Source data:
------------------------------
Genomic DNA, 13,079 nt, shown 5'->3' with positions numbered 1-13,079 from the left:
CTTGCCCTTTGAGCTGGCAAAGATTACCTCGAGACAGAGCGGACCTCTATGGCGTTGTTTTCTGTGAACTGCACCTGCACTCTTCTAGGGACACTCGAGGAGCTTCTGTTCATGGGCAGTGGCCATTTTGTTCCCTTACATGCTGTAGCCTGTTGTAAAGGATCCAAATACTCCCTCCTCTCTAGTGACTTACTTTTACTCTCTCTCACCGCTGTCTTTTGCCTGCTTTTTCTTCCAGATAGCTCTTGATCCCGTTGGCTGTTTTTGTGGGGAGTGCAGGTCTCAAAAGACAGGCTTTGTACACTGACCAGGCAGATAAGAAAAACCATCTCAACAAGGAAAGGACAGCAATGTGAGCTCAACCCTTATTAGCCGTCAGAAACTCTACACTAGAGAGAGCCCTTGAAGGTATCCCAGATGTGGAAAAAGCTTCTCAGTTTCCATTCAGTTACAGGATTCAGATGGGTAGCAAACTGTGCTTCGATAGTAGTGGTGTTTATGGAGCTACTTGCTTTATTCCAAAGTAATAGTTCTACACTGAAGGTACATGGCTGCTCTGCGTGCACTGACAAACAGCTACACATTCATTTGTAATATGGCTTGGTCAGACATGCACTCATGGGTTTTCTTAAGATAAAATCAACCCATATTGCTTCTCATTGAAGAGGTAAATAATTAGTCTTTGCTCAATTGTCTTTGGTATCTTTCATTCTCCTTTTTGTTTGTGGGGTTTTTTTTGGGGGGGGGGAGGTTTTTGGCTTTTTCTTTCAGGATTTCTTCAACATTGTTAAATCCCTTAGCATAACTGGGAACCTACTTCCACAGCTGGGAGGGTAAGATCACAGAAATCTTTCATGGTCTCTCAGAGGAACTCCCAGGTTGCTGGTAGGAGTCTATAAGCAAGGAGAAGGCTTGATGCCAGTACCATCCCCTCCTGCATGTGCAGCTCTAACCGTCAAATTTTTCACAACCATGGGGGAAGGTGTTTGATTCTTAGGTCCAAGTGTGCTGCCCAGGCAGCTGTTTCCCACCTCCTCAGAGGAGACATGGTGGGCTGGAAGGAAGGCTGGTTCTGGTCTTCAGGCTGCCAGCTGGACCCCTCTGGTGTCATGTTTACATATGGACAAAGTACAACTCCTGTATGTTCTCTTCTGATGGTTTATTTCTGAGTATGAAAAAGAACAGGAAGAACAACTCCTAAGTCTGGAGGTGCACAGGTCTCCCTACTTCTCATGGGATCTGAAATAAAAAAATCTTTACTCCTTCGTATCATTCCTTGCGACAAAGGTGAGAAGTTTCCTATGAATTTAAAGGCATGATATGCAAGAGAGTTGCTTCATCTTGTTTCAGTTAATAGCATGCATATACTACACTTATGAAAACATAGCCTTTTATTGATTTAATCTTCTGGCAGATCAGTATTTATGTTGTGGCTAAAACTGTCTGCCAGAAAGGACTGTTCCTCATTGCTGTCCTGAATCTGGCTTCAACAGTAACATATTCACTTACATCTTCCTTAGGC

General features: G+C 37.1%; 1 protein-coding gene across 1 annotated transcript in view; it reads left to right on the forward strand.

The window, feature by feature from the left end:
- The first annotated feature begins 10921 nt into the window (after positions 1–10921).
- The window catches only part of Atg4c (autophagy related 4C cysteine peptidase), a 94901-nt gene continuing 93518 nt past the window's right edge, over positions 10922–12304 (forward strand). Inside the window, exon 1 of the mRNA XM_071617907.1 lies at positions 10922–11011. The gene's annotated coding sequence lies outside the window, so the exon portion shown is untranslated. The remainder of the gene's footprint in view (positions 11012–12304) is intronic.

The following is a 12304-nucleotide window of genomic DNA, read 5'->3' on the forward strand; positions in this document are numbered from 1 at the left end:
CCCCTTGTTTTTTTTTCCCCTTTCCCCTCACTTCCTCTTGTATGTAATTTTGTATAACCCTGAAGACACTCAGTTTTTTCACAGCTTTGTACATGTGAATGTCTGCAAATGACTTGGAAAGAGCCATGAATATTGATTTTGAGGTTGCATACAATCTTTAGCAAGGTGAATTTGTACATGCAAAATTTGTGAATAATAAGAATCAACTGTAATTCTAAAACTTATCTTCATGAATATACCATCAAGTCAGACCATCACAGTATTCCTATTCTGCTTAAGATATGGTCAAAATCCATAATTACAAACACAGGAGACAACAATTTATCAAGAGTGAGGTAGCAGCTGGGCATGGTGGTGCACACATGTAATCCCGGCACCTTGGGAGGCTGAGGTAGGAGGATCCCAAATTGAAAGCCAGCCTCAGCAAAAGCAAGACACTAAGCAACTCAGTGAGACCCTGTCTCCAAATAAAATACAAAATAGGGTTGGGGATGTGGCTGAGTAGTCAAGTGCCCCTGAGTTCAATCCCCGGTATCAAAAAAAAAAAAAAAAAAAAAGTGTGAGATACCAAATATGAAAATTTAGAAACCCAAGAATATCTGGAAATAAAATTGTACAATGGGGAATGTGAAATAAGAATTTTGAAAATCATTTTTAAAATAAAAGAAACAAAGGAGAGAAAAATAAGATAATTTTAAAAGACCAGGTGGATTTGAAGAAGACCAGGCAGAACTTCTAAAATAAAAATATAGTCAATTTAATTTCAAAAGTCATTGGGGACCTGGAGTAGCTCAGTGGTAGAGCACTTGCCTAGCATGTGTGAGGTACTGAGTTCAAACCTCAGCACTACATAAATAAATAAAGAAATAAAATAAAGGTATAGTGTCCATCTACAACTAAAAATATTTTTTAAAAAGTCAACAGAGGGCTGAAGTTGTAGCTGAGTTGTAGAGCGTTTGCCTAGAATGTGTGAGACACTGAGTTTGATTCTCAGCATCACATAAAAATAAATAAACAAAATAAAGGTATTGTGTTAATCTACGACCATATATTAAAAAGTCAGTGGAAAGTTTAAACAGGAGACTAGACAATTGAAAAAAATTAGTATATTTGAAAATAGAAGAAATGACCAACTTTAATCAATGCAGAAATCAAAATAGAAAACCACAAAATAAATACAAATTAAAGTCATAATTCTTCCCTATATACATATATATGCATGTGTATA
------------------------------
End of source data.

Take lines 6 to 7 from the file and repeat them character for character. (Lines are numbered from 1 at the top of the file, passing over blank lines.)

- The window catches only part of Atg4c (autophagy related 4C cysteine peptidase), a 94901-nt gene continuing 93518 nt past the window's right edge, over positions 10922–12304 (forward strand). Inside the window, exon 1 of the mRNA XM_071617907.1 lies at positions 10922–11011. The gene's annotated coding sequence lies outside the window, so the exon portion shown is untranslated. The remainder of the gene's footprint in view (positions 11012–12304) is intronic.

The following is a 12304-nucleotide window of genomic DNA, read 5'->3' on the forward strand; positions in this document are numbered from 1 at the left end: